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Digital Humanities projects are somewhat new to many librarians, particularly those who are liaisons to faculty who are venturing into this area. Because of this “newness,” many librarians are unsure of their role in engaging with faculty or other librarian colleagues who are working with digital collections and editions, text mining, or other applications of technology to humanities scholarship. A digital humanities project need not be intimidating. Opportunities are nascent in everyday projects and technologies. Through the example of a digital humanities project integrated into a senior-level writing intensive course for English majors, this session will offer attendees a working definition of digital humanities, provide ideas for collaborating with faculty to introduce digital humanities projects into the curriculum, offer data on student engagement with digital texts, and demonstrate that digital humanities projects can be approachable, manageable and fruitful for student learning.

Creating a sustainable collaboration by looking for complementary skill sets among your colleagues can lead to opportunities growing out of your job responsibilities. This project developed from two collaborations: one between the liaison and the digital publishing librarian and the other from an ongoing instructional collaboration between the liaison and a faculty member. The problem/question for investigation was two-fold and emerged from the digitization of Charlotte Perkins Gilman’s publication, “The Yellow Wall-Paper” (1892), for a visiting National Library of Medicine exhibit. The liaison was interested in investigating student perceptions and attitudes towards reading literary texts online, while the digital publishing librarian was looking to improve a library-developed eReader and the experience of reading online. The faculty member, in turn, has been engaged for many years in expanding uses and understandings of new digital technologies and media in a traditional academic discipline.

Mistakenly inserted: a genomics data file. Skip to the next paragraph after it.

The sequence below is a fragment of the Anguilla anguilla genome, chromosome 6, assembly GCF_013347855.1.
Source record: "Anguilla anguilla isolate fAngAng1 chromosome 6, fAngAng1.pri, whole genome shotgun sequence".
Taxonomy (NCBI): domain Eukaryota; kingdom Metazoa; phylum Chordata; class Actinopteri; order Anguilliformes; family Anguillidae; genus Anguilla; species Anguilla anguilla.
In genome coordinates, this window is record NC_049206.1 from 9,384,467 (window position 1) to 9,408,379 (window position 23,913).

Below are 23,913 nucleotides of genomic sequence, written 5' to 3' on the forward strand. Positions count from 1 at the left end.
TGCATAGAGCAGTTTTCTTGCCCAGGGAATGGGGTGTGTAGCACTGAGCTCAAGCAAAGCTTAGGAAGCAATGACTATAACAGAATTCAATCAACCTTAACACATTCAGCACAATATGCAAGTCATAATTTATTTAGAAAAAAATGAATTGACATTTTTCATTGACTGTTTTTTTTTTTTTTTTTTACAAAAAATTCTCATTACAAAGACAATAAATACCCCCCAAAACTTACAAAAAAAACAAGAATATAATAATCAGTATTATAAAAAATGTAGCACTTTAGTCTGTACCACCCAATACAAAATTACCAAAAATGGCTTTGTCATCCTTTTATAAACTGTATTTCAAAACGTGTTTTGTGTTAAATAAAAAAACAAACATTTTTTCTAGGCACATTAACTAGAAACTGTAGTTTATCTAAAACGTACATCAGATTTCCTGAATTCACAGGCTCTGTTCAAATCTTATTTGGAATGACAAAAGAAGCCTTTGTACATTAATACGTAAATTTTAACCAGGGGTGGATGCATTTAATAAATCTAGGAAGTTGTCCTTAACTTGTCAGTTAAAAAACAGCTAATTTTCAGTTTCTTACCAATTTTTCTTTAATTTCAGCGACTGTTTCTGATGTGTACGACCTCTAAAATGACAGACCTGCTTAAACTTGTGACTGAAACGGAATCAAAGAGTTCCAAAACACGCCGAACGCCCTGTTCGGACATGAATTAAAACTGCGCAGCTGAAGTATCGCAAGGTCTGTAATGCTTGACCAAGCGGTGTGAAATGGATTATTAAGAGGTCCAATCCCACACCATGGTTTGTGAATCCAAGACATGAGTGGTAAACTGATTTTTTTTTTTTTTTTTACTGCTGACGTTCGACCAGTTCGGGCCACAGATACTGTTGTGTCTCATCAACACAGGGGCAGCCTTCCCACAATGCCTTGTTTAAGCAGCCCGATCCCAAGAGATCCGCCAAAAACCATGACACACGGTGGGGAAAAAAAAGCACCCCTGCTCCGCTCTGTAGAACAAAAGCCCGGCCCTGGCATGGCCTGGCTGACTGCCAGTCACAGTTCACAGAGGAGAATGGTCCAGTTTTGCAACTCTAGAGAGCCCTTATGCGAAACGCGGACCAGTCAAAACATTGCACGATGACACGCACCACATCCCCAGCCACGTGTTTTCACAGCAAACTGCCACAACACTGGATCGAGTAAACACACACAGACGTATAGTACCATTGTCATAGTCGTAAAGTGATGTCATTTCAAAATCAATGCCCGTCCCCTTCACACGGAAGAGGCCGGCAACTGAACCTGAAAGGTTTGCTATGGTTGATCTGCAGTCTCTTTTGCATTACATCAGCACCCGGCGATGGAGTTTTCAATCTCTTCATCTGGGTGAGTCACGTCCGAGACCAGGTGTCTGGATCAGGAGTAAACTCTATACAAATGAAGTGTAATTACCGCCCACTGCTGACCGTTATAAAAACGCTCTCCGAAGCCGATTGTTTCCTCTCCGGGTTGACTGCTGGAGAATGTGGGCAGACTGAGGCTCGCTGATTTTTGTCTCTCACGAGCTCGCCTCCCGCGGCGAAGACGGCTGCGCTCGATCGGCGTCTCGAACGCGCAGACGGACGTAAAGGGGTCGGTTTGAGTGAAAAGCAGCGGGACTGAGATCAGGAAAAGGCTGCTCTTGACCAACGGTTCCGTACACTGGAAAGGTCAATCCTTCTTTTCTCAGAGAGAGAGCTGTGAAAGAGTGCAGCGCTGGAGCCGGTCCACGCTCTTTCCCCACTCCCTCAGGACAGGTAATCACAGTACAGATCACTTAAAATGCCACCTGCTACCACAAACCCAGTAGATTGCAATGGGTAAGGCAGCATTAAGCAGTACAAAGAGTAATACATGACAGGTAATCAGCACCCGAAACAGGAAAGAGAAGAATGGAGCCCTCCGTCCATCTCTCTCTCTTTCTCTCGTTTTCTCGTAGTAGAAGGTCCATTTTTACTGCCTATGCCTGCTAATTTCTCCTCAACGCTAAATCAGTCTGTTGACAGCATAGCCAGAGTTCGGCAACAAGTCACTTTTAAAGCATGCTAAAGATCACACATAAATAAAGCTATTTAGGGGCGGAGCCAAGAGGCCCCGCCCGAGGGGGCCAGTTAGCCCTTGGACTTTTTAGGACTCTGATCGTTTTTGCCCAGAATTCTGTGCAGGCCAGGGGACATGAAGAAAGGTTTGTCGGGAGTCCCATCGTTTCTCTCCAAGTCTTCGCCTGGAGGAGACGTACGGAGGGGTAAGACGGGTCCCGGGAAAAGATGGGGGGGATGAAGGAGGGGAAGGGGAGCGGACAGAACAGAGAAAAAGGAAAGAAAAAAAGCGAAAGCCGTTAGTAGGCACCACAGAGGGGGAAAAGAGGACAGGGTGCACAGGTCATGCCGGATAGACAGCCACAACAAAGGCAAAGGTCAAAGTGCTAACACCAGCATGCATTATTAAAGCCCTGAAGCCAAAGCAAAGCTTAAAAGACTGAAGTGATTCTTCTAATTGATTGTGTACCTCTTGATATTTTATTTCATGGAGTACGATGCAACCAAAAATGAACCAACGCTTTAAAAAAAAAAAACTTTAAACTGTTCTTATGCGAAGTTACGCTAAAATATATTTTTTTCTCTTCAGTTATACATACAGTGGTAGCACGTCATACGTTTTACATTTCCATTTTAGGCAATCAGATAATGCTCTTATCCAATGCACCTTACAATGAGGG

The approach was to join forces with the faculty member, who was offering a senior seminar in Digital Humanities for English majors. Working collaboratively with the faculty member the librarians developed an instructional unit within the course, which introduced the evolution of digital literary texts. They provided the students with an assignment using a digitized text, and collected blog postings and a survey to examine for evidence of attitudes towards reading digitized literary texts and feedback for improving the eReader and Python-based TextAnalysis tool. Attendees will hear the perspectives of the faculty member, liaison librarian and digital publishing librarian on the collaboration process and the value of this course-integrated digital humanities project for student learning. Survey results and analysis of blogs will offer insight into student attitudes towards reading online literary texts, which will contribute to a growing body of research on college students and their perspectives on reading electronic texts (Keller 2012; Rose 2011; Hernon et al. 2007). The presentation will engage the audience through interactive polling via mobile devices, using survey questions related to digital humanities and online reading. Attendees will take away ideas for collaborating with faculty through a practical and useful example of a digital humanities project that will demonstrate the benefits of collaboration, illustrating that simple analysis tools can yield meaningful results.


Digital Humanities | Library and Information Science


This presentation was delivered at the annual conference of the Association of College and Research Libraries (ACRL) in Portland, Oregon, March 27th, 2015.